Evolving object oriented design, a case study

Abstract

Handling the complexity of hierarchical Object Oriented Design (OOD) decomposition and dealing with the subjective nature of the supporting pictorial representations have historically been two relatively undeveloped aspects of the design methodology. By defining decomposition rules, a requirements allocation scheme, and an organized method of uniquely cataloging objects, the overall complexity of the hierarchical design decomposition process can be reduced. The addition of documentation standards, which are used to formally record and track the assignment of requirements, further reduces the complexity. The documentation standards also require that all relevant information concerning objects and operations, as well as their interactions, be formally recorded. The subjective nature of OOD pictorial representations can be eliminated by incorporating data couples and control arrow and using support documentation to record that information which can not be represented pictorially. The intent of this paper is to illustrate, by case study, method improvements to further evolve OOD. By incorporating these improvements into the OOD process, the portability, reusability and maintainability of the resulting software can be increased.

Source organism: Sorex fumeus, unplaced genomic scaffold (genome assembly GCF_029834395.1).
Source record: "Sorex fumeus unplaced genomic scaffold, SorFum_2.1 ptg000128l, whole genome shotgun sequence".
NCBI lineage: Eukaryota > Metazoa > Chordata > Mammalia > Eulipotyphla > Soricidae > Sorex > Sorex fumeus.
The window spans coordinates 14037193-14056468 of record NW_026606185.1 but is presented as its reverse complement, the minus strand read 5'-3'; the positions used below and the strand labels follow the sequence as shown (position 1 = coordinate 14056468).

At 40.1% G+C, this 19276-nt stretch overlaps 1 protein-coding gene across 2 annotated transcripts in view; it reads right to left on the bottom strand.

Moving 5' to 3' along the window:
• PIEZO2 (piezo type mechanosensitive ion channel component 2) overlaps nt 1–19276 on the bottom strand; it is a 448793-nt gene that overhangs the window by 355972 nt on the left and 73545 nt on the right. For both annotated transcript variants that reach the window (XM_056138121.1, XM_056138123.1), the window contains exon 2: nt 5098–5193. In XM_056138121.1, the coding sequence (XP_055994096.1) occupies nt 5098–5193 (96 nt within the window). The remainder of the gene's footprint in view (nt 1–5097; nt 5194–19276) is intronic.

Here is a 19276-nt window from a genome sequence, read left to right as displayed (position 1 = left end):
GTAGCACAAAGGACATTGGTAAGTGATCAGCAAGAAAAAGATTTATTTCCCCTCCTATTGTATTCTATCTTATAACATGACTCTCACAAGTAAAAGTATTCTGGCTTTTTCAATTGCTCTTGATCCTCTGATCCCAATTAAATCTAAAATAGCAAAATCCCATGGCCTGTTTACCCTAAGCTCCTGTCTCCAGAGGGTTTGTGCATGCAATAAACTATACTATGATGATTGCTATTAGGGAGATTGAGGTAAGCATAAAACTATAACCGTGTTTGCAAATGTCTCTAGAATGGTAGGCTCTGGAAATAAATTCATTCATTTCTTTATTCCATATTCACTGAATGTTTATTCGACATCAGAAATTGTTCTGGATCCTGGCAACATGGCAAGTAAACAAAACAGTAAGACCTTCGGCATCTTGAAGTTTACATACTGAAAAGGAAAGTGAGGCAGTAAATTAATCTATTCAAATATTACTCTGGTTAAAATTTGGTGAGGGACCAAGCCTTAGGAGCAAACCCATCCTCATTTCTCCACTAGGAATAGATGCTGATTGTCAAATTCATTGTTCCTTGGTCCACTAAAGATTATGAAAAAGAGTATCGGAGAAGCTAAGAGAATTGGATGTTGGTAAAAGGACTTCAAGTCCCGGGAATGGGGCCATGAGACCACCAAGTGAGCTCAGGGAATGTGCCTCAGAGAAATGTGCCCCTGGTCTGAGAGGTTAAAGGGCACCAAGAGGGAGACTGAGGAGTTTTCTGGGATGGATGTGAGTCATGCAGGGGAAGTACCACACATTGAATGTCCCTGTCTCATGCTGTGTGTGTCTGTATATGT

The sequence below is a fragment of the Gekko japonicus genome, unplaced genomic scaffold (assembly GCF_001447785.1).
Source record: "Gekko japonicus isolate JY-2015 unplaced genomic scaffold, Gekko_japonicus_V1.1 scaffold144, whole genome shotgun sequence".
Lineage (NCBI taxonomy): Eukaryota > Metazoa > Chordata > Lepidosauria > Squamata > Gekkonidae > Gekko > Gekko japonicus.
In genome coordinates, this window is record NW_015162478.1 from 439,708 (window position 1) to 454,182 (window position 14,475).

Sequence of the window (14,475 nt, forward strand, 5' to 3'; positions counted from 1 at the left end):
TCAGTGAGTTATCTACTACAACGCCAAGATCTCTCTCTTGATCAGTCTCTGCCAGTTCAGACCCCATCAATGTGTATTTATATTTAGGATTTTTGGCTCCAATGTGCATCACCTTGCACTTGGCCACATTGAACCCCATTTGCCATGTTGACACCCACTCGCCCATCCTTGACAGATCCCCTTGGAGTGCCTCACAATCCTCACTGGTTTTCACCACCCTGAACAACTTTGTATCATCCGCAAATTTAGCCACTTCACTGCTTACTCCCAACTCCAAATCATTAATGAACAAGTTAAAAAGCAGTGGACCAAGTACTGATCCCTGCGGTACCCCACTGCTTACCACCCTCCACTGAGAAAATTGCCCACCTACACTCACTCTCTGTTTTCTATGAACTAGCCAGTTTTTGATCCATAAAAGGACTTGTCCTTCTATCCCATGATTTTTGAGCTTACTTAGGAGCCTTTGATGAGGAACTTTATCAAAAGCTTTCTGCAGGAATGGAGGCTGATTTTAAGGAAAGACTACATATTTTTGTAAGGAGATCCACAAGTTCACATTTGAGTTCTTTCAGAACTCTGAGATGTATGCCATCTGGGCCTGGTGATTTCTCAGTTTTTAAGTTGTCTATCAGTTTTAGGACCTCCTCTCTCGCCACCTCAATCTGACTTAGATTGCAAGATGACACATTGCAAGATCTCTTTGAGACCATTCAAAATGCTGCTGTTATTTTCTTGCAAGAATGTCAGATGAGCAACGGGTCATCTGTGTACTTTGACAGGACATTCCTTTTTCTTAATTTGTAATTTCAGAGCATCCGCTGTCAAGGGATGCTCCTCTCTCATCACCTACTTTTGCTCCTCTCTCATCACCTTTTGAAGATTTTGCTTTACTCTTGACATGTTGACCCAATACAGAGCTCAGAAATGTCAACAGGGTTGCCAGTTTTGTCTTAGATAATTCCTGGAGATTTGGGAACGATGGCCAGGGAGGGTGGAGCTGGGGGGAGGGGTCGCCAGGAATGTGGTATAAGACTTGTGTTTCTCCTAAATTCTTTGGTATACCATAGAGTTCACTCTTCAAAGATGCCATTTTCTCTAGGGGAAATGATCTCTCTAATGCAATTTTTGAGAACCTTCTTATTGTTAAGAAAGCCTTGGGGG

DOI: 10.1145/134494.134500

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Cite this paper

@inproceedings{Schuler1991EvolvingOO, title={Evolving object oriented design, a case study}, author={M. Patricia Schuler}, booktitle={WADAS '91}, year={1991} }